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Dracula – The Blood Count of Heaton: Review

Home » Reviews » Dracula – The Blood Count of Heaton: Review

One of the most remarkable theatre productions I’ve seen in recent years was Feelgood Theatre’s Macbeth, staged in Heaton Park 10 years ago, and which coincided with a week of torrential rain; performing in a muddy pool in damp costumes sorely tested the actor’s levels of endurance, adding an edge of hysteria to Shakespeare’s tale of witchcraft and madness. During the closing scene, the rain stopped and the sun emerged from behind the clouds. It was one of those experiences you wish you could store in a bottle, put on a shelf and relive again at a future date.

Secretly, I was hoping for similar levels of inclemency for the opening night of Dracula – The Blood Count of Heaton (rather disappointedly, it takes place during a muggy British heatwave). First staged in the late noughties – and back by popular demand – Dracula marks the 25th anniversary of Caroline Clegg’s much-loved Manchester company. For those unfamiliar with Feelgood’s spirit of risk and adventure, it serves as an ideal introduction. 

Dracula - The Blood Count of Heaton
Dracula – The Blood Count of Heaton

In the week that Boris Johnson became PM, a show about a blood sucking monster seems strangely appropriate, though thankfully the cast avoid cheap topical gags and references. Actor Peter Clifford returns as the Count, and also serves as writer, condensing Bram Stoker’s Gothic novel, into a brisk two and a bit hours. Selflessly, he gives himself fewer scenes than most other characters; Dracula is more elemental presence than fully rounded character, and at times the Count seems like a guest star in his own show.  

But The Blood Count has a surprise secret weapon in the shape of Frederica Davies – in her professional debut – bringing a bright-eyed effervescence to the part of flighty, tragic Lucy Harker. She has excellent comic timing (check out the wacky banter in Scene 2), and is surely a name to look out for in future. Rebecca Phythian, as mad Gypsy girl Christina, makes a similarly memorable impression. Sophie Coward is suitably stout hearted as all-round good egg Mina. Feelgood regular Karl Greenwood gives a strong, committed performance as crusading vampire killer Van Helsing.


Having staged numerous productions at Heaton Park, director Clegg knows this epic green space like the back of her hand, and uses half a dozen inspired locations (the faded grandeur of Heaton Hall – the interior generally closed to the public – is cleverly incorporated). Audience members can expect to walk half a mile, as they move between the various scenes.

The momentum increases in Act 2, as Van Helsing, Dr Seward (Elianne Byrne), Jonathan Harker (Harry Mace), Inspector Morris (Joseph Jordan) and Gypsy Leader Apostolo (Dan Willis – another company regular) set off to hunt down and kill the Count.

Dracula - The Blood Count of Heaton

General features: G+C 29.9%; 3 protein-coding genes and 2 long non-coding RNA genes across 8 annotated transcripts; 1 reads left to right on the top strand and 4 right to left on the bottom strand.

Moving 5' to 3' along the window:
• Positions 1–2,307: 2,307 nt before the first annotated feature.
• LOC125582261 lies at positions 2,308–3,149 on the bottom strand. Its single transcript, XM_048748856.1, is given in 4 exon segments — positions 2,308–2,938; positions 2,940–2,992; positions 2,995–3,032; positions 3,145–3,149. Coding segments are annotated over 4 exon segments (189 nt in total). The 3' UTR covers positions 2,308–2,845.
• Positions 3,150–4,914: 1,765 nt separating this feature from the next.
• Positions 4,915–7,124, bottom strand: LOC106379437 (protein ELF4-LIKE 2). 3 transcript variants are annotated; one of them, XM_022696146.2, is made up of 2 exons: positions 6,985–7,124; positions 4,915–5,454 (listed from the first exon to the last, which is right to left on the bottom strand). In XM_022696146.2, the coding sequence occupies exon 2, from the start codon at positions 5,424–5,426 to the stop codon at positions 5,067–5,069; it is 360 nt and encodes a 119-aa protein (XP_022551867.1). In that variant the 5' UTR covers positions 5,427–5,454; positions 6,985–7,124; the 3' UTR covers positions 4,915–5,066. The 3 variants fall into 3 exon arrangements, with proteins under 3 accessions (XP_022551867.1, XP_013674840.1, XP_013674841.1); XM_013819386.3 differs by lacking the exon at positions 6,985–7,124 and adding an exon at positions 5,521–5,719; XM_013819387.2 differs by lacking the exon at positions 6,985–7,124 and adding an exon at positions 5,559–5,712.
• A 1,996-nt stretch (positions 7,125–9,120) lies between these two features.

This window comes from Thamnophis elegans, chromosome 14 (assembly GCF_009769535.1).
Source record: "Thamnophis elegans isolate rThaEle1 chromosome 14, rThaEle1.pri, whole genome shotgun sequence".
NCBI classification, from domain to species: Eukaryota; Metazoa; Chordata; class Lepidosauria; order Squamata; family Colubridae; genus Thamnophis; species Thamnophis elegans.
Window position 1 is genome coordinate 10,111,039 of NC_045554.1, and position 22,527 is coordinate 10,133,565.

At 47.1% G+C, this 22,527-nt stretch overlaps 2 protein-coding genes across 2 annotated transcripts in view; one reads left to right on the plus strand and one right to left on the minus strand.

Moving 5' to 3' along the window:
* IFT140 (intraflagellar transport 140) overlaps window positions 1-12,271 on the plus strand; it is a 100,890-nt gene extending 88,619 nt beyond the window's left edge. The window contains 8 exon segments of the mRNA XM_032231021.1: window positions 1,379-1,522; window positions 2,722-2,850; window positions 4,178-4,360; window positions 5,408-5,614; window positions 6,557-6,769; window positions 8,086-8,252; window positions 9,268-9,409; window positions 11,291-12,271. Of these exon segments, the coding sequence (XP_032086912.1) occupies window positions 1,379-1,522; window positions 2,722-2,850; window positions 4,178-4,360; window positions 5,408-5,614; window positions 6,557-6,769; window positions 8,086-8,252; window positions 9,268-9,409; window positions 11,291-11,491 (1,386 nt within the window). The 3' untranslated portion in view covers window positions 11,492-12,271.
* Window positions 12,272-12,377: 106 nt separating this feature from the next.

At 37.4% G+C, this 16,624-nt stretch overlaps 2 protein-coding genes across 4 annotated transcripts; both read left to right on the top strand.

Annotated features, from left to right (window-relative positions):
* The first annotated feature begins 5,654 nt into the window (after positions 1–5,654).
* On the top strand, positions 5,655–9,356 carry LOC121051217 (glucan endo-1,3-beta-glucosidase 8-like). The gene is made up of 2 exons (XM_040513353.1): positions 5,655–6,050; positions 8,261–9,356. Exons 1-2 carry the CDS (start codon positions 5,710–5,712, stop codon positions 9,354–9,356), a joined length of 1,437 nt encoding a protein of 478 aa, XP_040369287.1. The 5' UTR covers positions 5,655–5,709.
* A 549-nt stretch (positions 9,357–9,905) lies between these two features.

Dracula – The Blood Count of Heaton

The most effective moments occur in and around the woodland area. A chorus of pale faced victims lurk in the background, singing an unnerving lament for the dead, whilst the vampire hunters wander through the forest, led by lantern light. Clifford is also a stage illusionist, and adds several special effects, including black magic flashes, and rising coffin smoke. The Count cheats destiny one more time, which sets the stage for a suitably dramatic finale (a wedding and a bloodbath on the same day; what are the chances?) around the impressive floodlit terrace of Heaton Hall.

As much as I love Manchester International Festival, it does have a tendency – like an artistic version of Godzilla – to overshadow most everything else; some people may feel they’ve had enough culture for a while, and want to get back to normality. It would be a shame if this show got lost in the post MIF shuffle: In its own modest, quietly thrilling way, The Blood Count of Heaton makes for a mesmerising and memorable night out.

Prepare to be terrified

Dracula – The Blood Count of Heaton is at Heaton Park from 24 July to 11 August 2018. Visit website for details.

Written by
Steve Timms

Steve Timms grew up in Oldham and studied Theatre at the University of Huddersfield. He has written for several publications including City Life, The Big Issue, Litro. Little White Lies and Storgy. He is the author of several plays including Detox Mansion, American Beer, and Temp/Casual (staged at Contact Theatre in 2011). He is the author of one novel, due to be published in 2020. He is a recipient of the Peggy Ramsay award.

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1 comment
  • Thank you for coming to see our Blood Count Steve on the hottest night of the year!
    So pleased you enjoyed it and thank you for your support over the years – I am sorry I couldn’t order the dark clouds to loom at an appropriate point as in Macbeth… See you soon for more good theatre.

Written by Steve Timms